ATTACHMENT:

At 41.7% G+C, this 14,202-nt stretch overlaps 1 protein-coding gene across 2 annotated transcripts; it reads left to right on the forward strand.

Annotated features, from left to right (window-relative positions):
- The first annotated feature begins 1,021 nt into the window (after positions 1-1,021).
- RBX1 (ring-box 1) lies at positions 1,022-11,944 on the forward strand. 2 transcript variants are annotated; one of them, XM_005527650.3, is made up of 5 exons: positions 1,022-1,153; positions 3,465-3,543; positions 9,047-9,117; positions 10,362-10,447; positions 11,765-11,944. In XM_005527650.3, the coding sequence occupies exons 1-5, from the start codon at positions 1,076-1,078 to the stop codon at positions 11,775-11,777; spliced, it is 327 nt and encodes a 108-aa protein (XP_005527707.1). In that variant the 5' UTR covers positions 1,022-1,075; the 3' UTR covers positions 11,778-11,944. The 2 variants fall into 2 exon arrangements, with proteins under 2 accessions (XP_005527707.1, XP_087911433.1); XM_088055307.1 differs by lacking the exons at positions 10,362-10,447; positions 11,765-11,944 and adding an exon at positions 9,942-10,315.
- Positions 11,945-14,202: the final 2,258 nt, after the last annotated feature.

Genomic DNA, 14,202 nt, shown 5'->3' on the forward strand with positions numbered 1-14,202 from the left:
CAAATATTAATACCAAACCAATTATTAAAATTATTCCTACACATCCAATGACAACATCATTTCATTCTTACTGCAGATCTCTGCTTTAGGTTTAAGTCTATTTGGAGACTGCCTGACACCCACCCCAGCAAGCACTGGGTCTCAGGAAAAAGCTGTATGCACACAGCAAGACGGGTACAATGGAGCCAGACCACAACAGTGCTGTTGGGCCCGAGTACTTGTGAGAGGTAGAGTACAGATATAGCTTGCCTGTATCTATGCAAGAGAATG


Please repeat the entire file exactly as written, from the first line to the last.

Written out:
At 41.7% G+C, this 14,202-nt stretch overlaps 1 protein-coding gene across 2 annotated transcripts; it reads left to right on the forward strand.

Annotated features, from left to right (window-relative positions):
- The first annotated feature begins 1,021 nt into the window (after positions 1-1,021).
- RBX1 (ring-box 1) lies at positions 1,022-11,944 on the forward strand. 2 transcript variants are annotated; one of them, XM_005527650.3, is made up of 5 exons: positions 1,022-1,153; positions 3,465-3,543; positions 9,047-9,117; positions 10,362-10,447; positions 11,765-11,944. In XM_005527650.3, the coding sequence occupies exons 1-5, from the start codon at positions 1,076-1,078 to the stop codon at positions 11,775-11,777; spliced, it is 327 nt and encodes a 108-aa protein (XP_005527707.1). In that variant the 5' UTR covers positions 1,022-1,075; the 3' UTR covers positions 11,778-11,944. The 2 variants fall into 2 exon arrangements, with proteins under 2 accessions (XP_005527707.1, XP_087911433.1); XM_088055307.1 differs by lacking the exons at positions 10,362-10,447; positions 11,765-11,944 and adding an exon at positions 9,942-10,315.
- Positions 11,945-14,202: the final 2,258 nt, after the last annotated feature.

Genomic DNA, 14,202 nt, shown 5'->3' on the forward strand with positions numbered 1-14,202 from the left:
CAAATATTAATACCAAACCAATTATTAAAATTATTCCTACACATCCAATGACAACATCATTTCATTCTTACTGCAGATCTCTGCTTTAGGTTTAAGTCTATTTGGAGACTGCCTGACACCCACCCCAGCAAGCACTGGGTCTCAGGAAAAAGCTGTATGCACACAGCAAGACGGGTACAATGGAGCCAGACCACAACAGTGCTGTTGGGCCCGAGTACTTGTGAGAGGTAGAGTACAGATATAGCTTGCCTGTATCTATGCAAGAGAATG